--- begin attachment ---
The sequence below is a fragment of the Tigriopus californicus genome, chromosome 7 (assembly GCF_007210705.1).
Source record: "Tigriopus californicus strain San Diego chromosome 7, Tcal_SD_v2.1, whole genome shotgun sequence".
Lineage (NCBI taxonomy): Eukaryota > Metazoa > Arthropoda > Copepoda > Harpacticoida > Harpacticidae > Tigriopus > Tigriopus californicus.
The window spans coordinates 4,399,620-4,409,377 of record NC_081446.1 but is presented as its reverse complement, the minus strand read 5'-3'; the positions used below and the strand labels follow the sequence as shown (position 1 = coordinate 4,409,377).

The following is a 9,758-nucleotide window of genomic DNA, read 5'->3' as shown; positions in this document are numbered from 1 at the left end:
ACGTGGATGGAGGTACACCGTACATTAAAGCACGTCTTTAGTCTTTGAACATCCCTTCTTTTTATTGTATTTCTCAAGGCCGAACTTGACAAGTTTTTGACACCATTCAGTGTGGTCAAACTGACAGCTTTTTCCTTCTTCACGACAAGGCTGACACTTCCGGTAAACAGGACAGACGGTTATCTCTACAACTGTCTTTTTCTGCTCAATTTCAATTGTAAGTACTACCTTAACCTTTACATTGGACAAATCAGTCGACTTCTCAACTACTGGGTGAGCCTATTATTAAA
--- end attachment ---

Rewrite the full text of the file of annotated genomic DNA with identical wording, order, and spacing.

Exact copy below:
The sequence below is a fragment of the Tigriopus californicus genome, chromosome 7 (assembly GCF_007210705.1).
Source record: "Tigriopus californicus strain San Diego chromosome 7, Tcal_SD_v2.1, whole genome shotgun sequence".
Lineage (NCBI taxonomy): Eukaryota > Metazoa > Arthropoda > Copepoda > Harpacticoida > Harpacticidae > Tigriopus > Tigriopus californicus.
The window spans coordinates 4,399,620-4,409,377 of record NC_081446.1 but is presented as its reverse complement, the minus strand read 5'-3'; the positions used below and the strand labels follow the sequence as shown (position 1 = coordinate 4,409,377).

The following is a 9,758-nucleotide window of genomic DNA, read 5'->3' as shown; positions in this document are numbered from 1 at the left end:
ACGTGGATGGAGGTACACCGTACATTAAAGCACGTCTTTAGTCTTTGAACATCCCTTCTTTTTATTGTATTTCTCAAGGCCGAACTTGACAAGTTTTTGACACCATTCAGTGTGGTCAAACTGACAGCTTTTTCCTTCTTCACGACAAGGCTGACACTTCCGGTAAACAGGACAGACGGTTATCTCTACAACTGTCTTTTTCTGCTCAATTTCAATTGTAAGTACTACCTTAACCTTTACATTGGACAAATCAGTCGACTTCTCAACTACTGGGTGAGCCTATTATTAAA